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Myanmar embassy in London ‘stormed’ by military allies

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Myanmar ambassador Kyaw Zwar Minn tries unsuccessfully to enter the embassy (Picture: PA)

Myanmar’s London embassy was ‘stormed’ last night and seized by allies of the military, who locked out the ambassador to the UK.

Kyaw Zwar Minn, who was denied entry to the building on Charles Street in Mayfair, claimed there had been a ‘coup’ by the ‘Myanmar military’.

‘When I left the embassy, they stormed inside the embassy and took it,’ he told the Telegraph. ‘They are from the Myanmar military.

‘They are refusing to let me inside. They said they received instruction from the capital, so they are not going to let me in.

‘This a coup. This is the UK, we are not in Myanmar, in Burma. They are not able to do this. The British Government won’t allow this one, you’ll see that.’

The BBC reported last month that Kyaw Zwar Minn had been recalled by the South East Asian country after he spoke out against its recent military coup and called for the release of civilian leader Aung San Suu Kyi.

Photos taken outside the embassy on Wednesday night showed the ambassador getting out of a car that bore a large image of Ms Suu Kyi across its rear window.

Kyaw Zwar Minn, stands by a car with a poster of Aung San Suu Kyi (Picture: AFP)
The embassy building of Myanmar in central London (Picture: Getty)
The ambassador was barred from accessing the building (Picture: AFP)

Kyaw Zwar Minn was also captured ringing a doorbell as he unsuccessfully tried to enter the building, with a small number of police officers standing nearby.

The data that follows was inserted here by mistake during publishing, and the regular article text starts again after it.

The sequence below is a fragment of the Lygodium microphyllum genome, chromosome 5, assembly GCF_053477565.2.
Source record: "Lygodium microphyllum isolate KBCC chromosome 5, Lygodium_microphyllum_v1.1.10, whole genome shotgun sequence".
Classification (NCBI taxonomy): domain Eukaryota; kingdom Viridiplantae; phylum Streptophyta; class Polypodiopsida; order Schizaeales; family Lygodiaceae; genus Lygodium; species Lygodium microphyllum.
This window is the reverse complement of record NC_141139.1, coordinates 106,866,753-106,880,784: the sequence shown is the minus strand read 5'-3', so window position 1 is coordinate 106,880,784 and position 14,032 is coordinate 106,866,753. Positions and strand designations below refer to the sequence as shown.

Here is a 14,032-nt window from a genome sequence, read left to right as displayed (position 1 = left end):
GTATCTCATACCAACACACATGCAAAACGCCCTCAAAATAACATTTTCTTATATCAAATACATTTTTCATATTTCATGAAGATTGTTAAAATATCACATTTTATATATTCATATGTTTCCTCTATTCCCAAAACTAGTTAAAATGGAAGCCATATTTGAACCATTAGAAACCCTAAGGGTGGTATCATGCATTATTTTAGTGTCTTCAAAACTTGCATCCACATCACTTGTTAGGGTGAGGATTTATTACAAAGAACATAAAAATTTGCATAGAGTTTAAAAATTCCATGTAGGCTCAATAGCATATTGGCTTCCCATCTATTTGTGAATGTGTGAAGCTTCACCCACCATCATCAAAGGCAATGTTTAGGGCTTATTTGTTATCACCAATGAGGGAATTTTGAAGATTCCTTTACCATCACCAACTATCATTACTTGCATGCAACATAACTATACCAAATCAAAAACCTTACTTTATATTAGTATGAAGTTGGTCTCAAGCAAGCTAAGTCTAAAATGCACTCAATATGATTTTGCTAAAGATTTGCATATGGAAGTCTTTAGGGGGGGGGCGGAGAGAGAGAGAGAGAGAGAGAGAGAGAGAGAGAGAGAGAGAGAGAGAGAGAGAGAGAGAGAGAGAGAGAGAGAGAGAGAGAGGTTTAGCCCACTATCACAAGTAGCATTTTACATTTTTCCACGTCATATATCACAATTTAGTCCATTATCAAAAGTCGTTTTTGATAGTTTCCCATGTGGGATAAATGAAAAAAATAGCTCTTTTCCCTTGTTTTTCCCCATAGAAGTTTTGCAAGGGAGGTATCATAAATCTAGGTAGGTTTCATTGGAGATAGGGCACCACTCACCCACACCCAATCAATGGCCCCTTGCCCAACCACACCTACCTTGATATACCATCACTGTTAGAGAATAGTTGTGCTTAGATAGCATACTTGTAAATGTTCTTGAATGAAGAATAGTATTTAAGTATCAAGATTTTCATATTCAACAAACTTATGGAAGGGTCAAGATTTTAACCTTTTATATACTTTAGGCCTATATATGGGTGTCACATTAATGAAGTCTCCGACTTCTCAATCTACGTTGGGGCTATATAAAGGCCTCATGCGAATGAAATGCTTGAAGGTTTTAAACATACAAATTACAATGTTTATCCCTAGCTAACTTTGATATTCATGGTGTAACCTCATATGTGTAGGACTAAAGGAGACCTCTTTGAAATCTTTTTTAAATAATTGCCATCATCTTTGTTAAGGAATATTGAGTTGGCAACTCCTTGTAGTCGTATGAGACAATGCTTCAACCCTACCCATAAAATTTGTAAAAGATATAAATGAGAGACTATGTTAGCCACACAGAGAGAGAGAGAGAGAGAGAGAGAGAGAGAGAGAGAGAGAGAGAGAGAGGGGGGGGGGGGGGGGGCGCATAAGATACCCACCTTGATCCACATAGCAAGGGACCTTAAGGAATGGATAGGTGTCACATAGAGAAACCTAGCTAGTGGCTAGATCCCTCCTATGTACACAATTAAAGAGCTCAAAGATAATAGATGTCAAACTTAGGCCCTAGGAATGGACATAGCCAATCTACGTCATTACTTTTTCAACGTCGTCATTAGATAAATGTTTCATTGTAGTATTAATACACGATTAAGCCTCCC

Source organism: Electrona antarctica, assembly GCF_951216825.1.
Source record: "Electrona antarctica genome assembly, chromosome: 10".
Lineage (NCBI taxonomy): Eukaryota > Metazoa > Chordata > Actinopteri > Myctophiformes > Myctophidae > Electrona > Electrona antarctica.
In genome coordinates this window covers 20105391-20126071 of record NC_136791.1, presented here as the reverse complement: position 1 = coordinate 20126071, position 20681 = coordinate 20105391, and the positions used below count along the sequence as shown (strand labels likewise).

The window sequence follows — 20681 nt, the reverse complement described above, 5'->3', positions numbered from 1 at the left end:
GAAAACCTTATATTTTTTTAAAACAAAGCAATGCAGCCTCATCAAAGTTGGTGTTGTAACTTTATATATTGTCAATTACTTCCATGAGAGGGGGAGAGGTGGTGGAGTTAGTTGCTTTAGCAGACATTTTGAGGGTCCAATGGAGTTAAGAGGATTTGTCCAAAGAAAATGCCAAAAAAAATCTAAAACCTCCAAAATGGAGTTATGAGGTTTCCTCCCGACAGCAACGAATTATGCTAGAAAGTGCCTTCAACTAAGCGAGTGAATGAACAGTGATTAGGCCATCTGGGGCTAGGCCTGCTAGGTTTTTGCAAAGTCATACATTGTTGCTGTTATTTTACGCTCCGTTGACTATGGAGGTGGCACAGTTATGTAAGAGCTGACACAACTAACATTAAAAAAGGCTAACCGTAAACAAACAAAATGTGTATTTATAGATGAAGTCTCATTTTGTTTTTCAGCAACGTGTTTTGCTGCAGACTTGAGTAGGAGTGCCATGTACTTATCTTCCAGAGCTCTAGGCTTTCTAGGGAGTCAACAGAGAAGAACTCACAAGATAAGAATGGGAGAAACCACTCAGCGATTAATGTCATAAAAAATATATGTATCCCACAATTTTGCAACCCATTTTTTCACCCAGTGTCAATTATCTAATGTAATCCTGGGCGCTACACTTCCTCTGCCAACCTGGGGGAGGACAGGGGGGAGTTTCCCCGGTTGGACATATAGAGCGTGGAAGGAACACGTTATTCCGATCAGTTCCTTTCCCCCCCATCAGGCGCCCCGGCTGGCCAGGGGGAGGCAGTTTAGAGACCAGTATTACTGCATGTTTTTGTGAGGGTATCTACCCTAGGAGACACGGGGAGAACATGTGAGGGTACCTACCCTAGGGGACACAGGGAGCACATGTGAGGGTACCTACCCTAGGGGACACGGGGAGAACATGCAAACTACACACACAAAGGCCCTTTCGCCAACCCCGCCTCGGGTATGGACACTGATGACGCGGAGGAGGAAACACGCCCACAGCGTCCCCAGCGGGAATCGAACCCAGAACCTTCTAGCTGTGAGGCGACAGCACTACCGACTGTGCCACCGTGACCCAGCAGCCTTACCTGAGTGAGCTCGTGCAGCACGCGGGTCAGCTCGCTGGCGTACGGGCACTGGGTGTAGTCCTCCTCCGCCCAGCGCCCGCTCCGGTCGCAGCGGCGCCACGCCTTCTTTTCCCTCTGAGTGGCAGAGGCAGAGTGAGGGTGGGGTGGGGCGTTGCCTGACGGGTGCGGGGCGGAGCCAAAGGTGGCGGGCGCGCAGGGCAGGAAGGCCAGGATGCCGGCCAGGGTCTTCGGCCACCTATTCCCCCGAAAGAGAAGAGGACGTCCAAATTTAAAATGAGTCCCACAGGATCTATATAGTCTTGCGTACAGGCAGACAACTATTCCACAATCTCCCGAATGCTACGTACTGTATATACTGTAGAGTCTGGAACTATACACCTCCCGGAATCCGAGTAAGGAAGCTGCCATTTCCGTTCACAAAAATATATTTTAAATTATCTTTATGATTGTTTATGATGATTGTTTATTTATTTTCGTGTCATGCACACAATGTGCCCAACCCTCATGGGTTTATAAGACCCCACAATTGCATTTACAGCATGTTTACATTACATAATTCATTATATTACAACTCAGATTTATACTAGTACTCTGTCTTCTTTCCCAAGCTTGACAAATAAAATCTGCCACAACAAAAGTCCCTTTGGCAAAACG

Foreign Secretary Dominic Raab has now condemned the ‘bullying actions of the military regime’.

Mr Raab tweeted: ‘We condemn the bullying actions of the Myanmar military regime in London yesterday, and I pay tribute to Kyaw Zwar Minn for his courage.

‘The UK continues to call for an end to the coup and the appalling violence, and a swift restoration of democracy.’

The Prime Minister has previously condemned the ousting of the elected government in Myanmar.

Boris Johnson criticised the ‘unlawful imprisonment of civilians’ after Ms Suu Kyi was detained.

Photos of people who died during protests against military coup (Picture: Getty Images)
Signs against the military coup in front of the embassy building (Picture: Getty)

Myanmar’s military has since violently cracked down on opponents, with security forces reportedly killing hundreds of protesters and bystanders.

Foreign ministers from the G7 nations have also condemned the ‘intimidation and oppression’ of protesters following the coup.

On March 8, Mr Raab tweeted that he had spoken to Kyaw Zwar Minn and had ‘praised his courage and patriotism in standing up for what is right’.

He added: ‘We join his call for the immediate release of Aung San Suu Kyi and President Win Myint, and for a return to democratic rule.’

It is thought that government officials were in contact with the ambassador and the Myanmar regime on Wednesday evening to help seek a resolution to the situation.

Protesters have left bunches of flowers and posters attached to railings outside the embassy to commemorate civilian victims of the coup.

A spokesman for Metropolitan Police said: ‘We are aware of a protest outside the Myanmar embassy in Mayfair, London.

‘Public order officers are in attendance. There have been no arrests.’

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